Wacky speed bump designs mar City of Iqaluit’s traffic safety plan
“We’ll look at adjusting them in the spring”
Iqaluit’s new speed bumps, installed throughout the city in mid-September, are favoured by most residents, but the city’s rush to put them in overlooked the need for uniform standards, say some city councillors.
“The decision to put in speed bumps is not bad, I love it,” Coun. Kenny Bell said at a regular council meeting Oct. 22.
“But to do it with no standards is just not normal,” he added, “It’s insanity.”
Bell noted that speed bumps around the city are of variable height, and asked city administrators what standards were used.
John Mabberi-Mudonyi, the city’s senior director of corporate services, who is filling in as acting director of public works, said the city’s priority was to put speed bumps “around playgrounds, in high-traffic areas.”
The city has no standards on height for speed bumps, he said. These were left to Kudlik Construction, he said, “which is the only company in town that could do it.”
“The whole idea was to put (traffic) controls in place, to make sure kids are OK.”
On that note, mayor John Graham and city administration replied that the city decided to improve road safety after Coun. Joanasie Akumalik’s recommendation at the end of summer, when he urged the city to add signs and crosswalks to protect pedestrians from “fast-moving vehicles.”
The councillor recalled the tragic death of a four-year-old boy on July 29 when he called for action.
“After that horrible accident, I knew we had to do something to prevent that,” Graham said.
“I basically told administration that I want speed bumps in and I want crosswalks identified.”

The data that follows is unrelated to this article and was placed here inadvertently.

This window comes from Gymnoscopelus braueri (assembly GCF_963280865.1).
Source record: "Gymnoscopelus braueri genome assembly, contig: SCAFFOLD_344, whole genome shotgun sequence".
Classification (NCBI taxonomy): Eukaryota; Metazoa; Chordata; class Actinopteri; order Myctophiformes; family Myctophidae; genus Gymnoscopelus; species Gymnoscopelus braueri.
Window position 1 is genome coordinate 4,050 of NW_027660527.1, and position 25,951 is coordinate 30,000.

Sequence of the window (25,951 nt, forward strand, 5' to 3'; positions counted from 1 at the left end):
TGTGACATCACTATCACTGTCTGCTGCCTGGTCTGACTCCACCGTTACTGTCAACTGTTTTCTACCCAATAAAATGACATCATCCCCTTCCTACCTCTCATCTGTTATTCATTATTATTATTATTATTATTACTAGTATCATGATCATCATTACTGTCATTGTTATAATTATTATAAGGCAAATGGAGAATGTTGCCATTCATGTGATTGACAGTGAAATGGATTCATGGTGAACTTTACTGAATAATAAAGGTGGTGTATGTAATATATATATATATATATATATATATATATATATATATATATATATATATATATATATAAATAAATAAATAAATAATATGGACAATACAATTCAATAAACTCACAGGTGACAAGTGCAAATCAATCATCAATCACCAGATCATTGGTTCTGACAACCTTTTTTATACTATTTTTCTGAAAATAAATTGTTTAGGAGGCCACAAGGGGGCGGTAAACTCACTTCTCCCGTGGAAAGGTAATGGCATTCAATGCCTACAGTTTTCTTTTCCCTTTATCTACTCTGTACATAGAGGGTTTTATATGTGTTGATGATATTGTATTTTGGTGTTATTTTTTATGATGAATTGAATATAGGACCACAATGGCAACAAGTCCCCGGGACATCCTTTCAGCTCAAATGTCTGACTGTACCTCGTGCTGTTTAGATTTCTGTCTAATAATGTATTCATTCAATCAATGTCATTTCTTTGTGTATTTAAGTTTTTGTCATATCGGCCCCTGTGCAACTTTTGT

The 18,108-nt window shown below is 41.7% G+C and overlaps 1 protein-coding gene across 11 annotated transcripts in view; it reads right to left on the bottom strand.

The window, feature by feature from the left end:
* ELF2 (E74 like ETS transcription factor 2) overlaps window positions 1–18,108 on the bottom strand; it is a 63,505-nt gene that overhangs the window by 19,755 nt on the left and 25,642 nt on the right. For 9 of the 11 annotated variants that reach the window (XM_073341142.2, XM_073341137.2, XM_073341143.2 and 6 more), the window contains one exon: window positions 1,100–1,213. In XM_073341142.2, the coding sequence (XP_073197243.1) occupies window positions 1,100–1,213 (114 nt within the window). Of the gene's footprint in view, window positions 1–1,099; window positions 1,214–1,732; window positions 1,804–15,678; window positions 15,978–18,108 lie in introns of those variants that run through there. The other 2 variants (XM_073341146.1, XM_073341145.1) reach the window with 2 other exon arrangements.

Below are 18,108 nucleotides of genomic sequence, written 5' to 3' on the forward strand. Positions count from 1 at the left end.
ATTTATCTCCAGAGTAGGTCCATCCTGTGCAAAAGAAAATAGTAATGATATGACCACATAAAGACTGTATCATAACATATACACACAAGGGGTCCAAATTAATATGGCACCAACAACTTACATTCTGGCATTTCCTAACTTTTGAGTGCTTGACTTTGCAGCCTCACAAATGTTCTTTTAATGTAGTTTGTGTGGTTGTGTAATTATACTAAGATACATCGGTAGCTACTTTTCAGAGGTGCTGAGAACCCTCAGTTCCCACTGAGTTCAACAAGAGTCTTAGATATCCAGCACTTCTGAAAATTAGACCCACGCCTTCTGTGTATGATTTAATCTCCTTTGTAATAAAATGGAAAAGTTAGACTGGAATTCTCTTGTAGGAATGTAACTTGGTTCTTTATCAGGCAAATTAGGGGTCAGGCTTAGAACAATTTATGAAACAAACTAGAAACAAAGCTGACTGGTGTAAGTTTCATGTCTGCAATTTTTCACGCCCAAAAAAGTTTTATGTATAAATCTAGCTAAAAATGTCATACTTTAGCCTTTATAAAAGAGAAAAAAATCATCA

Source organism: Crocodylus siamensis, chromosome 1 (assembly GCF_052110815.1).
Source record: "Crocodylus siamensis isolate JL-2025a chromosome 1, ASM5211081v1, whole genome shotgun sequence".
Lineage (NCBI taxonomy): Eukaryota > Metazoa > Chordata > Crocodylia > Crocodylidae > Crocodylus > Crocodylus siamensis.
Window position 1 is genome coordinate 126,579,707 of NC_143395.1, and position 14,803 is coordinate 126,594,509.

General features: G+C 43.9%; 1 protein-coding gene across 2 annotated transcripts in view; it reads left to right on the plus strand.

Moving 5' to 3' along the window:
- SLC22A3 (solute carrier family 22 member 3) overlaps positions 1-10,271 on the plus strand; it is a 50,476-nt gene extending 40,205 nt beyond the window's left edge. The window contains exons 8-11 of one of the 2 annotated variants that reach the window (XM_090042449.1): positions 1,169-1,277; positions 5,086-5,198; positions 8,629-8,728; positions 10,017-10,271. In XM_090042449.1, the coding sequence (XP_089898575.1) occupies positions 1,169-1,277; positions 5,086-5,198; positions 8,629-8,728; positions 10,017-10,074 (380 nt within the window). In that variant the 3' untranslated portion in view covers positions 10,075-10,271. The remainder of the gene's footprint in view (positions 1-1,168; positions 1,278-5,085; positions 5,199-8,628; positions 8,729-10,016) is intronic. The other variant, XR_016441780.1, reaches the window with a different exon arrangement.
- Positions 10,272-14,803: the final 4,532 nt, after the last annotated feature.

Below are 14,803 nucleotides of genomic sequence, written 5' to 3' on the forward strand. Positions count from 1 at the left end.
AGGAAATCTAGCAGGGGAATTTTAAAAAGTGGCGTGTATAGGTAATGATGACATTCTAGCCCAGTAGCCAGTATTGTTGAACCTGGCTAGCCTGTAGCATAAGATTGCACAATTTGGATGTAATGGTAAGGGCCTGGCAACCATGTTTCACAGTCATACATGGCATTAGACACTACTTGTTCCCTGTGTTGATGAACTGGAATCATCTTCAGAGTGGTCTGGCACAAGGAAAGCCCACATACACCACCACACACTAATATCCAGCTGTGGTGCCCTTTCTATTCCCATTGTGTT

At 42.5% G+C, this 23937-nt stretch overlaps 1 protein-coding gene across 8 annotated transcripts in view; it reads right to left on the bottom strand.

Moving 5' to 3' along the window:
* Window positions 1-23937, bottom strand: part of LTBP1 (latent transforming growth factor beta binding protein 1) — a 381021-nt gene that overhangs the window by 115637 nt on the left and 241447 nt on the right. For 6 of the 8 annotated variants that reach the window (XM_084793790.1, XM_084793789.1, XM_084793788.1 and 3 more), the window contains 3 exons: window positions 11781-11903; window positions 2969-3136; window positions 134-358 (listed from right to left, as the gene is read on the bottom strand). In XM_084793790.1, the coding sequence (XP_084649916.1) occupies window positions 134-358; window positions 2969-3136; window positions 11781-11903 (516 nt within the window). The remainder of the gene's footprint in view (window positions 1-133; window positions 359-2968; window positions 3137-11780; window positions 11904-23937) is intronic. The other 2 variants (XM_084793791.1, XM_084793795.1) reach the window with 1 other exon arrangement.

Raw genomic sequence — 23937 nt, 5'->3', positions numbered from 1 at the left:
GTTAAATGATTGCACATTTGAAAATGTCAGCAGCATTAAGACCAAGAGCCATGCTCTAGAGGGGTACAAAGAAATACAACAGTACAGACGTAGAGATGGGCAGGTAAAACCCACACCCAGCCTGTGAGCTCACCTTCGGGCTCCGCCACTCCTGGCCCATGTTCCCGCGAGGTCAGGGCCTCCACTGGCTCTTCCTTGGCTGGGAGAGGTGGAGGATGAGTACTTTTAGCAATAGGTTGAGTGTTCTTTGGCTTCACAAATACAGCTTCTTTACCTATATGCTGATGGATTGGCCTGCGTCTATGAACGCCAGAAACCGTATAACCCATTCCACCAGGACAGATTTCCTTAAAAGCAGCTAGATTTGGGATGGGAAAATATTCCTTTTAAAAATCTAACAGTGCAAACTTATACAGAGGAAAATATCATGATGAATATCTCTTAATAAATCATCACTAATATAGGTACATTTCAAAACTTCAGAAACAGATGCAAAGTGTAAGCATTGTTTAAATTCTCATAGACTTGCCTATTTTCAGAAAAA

The mayor and Mabberi-Mudonyi agreed that the work was a “rush job.”
“It was done pretty quickly,” Graham said. “The asphalt plant was only operating for a small window, and we were lucky it could be done right away.”
The mayor and administration agreed the city would have to clarify standards on height, adding this would be done after the winter.
“We’ll look at adjusting them in the spring,” said John Hussey, the city’s chief administrative officer. “But for now, there seems to be an increased element of safety.”
The city painted crosswalks and installed speed bumps throughout the city around Sept. 15.
The mayor reported to council that resident’s reaction to the speed bumps in email messages showed the great majority were in favour.
“I can probably print off 19 emails, 16 of which are in favour of what we did, and I think there were three contrary,” he said.
Coun. Terry Dobbin also said he is in favour, but noted that certain speed bumps in the Road to Nowhere subdivision are “too high,” to the point that the undercarriages of smaller vehicles might be affected.
“A lot of people have been complaining about them,” he said.
Dobbin said he had heard of a complaint from a homeowner in another part of the city where a speed bump had been placed in front of his driveway.
“The city had to come and put a boulder there to keep people from coming into his parking lot,” he said.